We are told John the Baptist “came as a witness to testify to the light,” and despite the distinct possibility of imprisonment and execution, John the Baptist looks to the future with hope. Whatever the outcome he holds firm to his conviction that the world is poised for the coming of the One who will lead us into all truth.
Living under threat while proclaiming the truth is a hard road to tread. Dietrich Bonhoeffer, a Lutheran pastor and theologian, had the opportunity to flee from Nazi Germany by retaining his teaching position in the United States. Instead, he chose to return to his homeland. As a resistance worker involved in the plan to assassinate Hitler, he was arrested, imprisoned, and hung. At the time of his arrest, he was engaged to be married and, like anyone else, longed for life, freedom, family, and future. Even as he hoped for these things he knew they were unlikely to be his fate.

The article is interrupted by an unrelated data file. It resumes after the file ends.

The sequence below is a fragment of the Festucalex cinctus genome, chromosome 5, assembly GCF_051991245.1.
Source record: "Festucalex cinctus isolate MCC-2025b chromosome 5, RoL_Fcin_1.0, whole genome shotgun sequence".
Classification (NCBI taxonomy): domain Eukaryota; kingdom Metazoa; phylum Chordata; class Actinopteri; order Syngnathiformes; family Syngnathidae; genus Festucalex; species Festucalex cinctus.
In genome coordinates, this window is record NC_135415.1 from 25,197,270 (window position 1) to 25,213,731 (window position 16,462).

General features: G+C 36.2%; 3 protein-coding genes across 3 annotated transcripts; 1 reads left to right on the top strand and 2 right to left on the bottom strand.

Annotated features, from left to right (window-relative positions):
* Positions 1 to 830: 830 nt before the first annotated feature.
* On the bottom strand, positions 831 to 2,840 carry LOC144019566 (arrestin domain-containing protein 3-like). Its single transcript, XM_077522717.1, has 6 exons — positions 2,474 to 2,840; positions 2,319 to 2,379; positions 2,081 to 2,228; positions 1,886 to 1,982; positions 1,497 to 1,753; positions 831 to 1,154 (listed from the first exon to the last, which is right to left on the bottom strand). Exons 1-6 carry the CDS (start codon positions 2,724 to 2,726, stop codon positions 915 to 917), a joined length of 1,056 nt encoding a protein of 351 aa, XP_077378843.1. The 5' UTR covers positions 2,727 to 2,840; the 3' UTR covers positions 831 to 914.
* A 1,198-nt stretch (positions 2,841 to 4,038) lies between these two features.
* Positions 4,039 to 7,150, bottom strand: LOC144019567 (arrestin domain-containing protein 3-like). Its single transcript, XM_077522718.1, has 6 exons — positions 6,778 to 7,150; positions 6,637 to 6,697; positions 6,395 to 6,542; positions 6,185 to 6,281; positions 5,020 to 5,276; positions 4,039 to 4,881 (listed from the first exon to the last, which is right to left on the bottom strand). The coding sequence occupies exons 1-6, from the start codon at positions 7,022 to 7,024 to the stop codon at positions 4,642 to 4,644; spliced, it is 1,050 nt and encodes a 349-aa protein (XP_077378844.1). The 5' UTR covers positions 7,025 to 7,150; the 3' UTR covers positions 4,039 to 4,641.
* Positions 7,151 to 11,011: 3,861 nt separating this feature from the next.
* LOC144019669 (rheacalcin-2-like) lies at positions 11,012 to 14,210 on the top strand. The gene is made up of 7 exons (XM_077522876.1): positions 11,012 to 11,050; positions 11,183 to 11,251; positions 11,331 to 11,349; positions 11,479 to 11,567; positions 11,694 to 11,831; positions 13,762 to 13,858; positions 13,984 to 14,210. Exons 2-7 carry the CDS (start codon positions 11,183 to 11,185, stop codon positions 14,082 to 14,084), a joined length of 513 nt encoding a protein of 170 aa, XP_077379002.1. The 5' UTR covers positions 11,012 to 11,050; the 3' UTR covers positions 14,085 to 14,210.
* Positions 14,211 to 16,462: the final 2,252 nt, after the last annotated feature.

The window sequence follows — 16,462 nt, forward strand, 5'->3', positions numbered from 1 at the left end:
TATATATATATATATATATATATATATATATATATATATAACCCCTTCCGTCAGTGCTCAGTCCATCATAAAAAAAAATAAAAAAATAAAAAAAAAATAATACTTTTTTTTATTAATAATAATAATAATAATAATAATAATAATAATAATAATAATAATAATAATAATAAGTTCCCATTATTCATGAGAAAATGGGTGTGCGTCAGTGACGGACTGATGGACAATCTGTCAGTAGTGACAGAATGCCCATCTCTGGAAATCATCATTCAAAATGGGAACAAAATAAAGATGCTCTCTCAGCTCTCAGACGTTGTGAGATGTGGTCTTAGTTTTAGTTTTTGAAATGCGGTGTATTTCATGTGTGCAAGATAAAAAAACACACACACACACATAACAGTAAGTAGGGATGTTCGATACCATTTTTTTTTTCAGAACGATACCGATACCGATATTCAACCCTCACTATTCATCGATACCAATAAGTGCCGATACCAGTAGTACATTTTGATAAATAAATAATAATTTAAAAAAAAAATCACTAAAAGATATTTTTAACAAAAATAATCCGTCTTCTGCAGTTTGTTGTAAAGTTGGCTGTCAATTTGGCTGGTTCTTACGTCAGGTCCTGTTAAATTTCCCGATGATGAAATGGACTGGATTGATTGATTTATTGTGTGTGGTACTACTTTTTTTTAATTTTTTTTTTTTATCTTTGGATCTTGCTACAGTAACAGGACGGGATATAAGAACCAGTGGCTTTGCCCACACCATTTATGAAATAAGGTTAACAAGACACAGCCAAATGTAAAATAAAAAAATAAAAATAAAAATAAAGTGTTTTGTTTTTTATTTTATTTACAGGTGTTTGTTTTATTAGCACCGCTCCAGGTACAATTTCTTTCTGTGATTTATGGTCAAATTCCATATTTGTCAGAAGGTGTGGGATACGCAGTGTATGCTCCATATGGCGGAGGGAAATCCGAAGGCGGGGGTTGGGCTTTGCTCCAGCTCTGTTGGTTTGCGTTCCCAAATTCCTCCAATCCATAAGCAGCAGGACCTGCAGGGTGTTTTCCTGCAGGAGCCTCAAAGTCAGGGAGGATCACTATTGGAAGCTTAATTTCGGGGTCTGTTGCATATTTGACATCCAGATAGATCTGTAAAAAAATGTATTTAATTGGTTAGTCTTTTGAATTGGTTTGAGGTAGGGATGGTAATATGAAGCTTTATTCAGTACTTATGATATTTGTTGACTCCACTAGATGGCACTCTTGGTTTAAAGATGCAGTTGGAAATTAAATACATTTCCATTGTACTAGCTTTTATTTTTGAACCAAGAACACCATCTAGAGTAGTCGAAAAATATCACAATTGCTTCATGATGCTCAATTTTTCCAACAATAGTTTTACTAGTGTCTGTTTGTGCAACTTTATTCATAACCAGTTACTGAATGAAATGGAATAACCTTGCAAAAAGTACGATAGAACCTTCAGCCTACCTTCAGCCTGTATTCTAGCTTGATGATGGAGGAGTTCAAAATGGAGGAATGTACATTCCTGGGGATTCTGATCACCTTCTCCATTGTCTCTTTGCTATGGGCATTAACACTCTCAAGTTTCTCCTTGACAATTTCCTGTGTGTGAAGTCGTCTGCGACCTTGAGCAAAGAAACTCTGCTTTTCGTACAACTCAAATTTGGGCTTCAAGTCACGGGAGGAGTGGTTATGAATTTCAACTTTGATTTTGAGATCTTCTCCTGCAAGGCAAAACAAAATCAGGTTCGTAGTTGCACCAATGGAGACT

Confronting the horror of his age, Bonhoeffer proclaimed that a new Christ was needed for a changed world – that Christianity would be forever changed by the evil and cruelty of his times and that Christians needed to rely on Christ’s word as their only true security. Bonhoeffer was prepared to stand in the wilderness and declare, despite the evidence, that when Christ is the center, there would be grace enough.
Bonhoeffer was convinced that Christ’s transforming presence is real and made known to us in Word and sacrament. His famous work,
The Cost of Discipleship,
spoke of the immense importance of our commitment to Christ, of our taking seriously the call to follow the Lord in small ways and large. He felt that the gospel is cheapened when Christians desire to be in right relationship with God, but fail to change their lives in response to Christ’s call.
John and Bonhoeffer were living lives imprisoned by the forces of corruption and evil. Both died fully committed to the ministry of reconciliation of God and humanity. They invite us, no matter what the cost, to do the same. We are to be Christ in the wilderness and make straight a pathway for the Lord.
The Rev. Susan N. Eaves